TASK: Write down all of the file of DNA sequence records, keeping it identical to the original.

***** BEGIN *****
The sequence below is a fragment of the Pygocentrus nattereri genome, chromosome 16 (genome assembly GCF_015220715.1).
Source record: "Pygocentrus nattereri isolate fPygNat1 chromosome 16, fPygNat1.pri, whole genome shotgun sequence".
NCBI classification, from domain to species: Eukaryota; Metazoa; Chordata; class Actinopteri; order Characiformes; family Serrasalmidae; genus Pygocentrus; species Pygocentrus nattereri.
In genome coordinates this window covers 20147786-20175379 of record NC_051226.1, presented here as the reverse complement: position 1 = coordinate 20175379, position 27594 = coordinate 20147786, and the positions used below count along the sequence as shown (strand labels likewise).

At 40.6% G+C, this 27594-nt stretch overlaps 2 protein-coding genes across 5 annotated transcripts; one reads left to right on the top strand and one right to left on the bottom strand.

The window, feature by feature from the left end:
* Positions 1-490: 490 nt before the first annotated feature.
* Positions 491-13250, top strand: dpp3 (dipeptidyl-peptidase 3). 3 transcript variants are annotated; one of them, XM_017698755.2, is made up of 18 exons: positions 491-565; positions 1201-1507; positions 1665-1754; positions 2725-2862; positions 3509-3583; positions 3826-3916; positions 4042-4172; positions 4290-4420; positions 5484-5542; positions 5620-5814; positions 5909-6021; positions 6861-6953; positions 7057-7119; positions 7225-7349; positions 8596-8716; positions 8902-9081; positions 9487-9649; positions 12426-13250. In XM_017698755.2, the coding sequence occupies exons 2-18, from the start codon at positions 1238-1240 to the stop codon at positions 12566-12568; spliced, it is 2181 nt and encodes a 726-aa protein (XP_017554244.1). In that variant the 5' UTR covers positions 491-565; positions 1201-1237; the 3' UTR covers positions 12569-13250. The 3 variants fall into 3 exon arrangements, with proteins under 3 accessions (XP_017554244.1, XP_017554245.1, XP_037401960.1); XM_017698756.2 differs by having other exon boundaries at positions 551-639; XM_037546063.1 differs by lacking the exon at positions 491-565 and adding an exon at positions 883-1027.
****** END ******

The sequence below is a fragment of the Pygocentrus nattereri genome, chromosome 16 (genome assembly GCF_015220715.1).
Source record: "Pygocentrus nattereri isolate fPygNat1 chromosome 16, fPygNat1.pri, whole genome shotgun sequence".
NCBI classification, from domain to species: Eukaryota; Metazoa; Chordata; class Actinopteri; order Characiformes; family Serrasalmidae; genus Pygocentrus; species Pygocentrus nattereri.
In genome coordinates this window covers 20147786-20175379 of record NC_051226.1, presented here as the reverse complement: position 1 = coordinate 20175379, position 27594 = coordinate 20147786, and the positions used below count along the sequence as shown (strand labels likewise).

At 40.6% G+C, this 27594-nt stretch overlaps 2 protein-coding genes across 5 annotated transcripts; one reads left to right on the top strand and one right to left on the bottom strand.

The window, feature by feature from the left end:
* Positions 1-490: 490 nt before the first annotated feature.
* Positions 491-13250, top strand: dpp3 (dipeptidyl-peptidase 3). 3 transcript variants are annotated; one of them, XM_017698755.2, is made up of 18 exons: positions 491-565; positions 1201-1507; positions 1665-1754; positions 2725-2862; positions 3509-3583; positions 3826-3916; positions 4042-4172; positions 4290-4420; positions 5484-5542; positions 5620-5814; positions 5909-6021; positions 6861-6953; positions 7057-7119; positions 7225-7349; positions 8596-8716; positions 8902-9081; positions 9487-9649; positions 12426-13250. In XM_017698755.2, the coding sequence occupies exons 2-18, from the start codon at positions 1238-1240 to the stop codon at positions 12566-12568; spliced, it is 2181 nt and encodes a 726-aa protein (XP_017554244.1). In that variant the 5' UTR covers positions 491-565; positions 1201-1237; the 3' UTR covers positions 12569-13250. The 3 variants fall into 3 exon arrangements, with proteins under 3 accessions (XP_017554244.1, XP_017554245.1, XP_037401960.1); XM_017698756.2 differs by having other exon boundaries at positions 551-639; XM_037546063.1 differs by lacking the exon at positions 491-565 and adding an exon at positions 883-1027.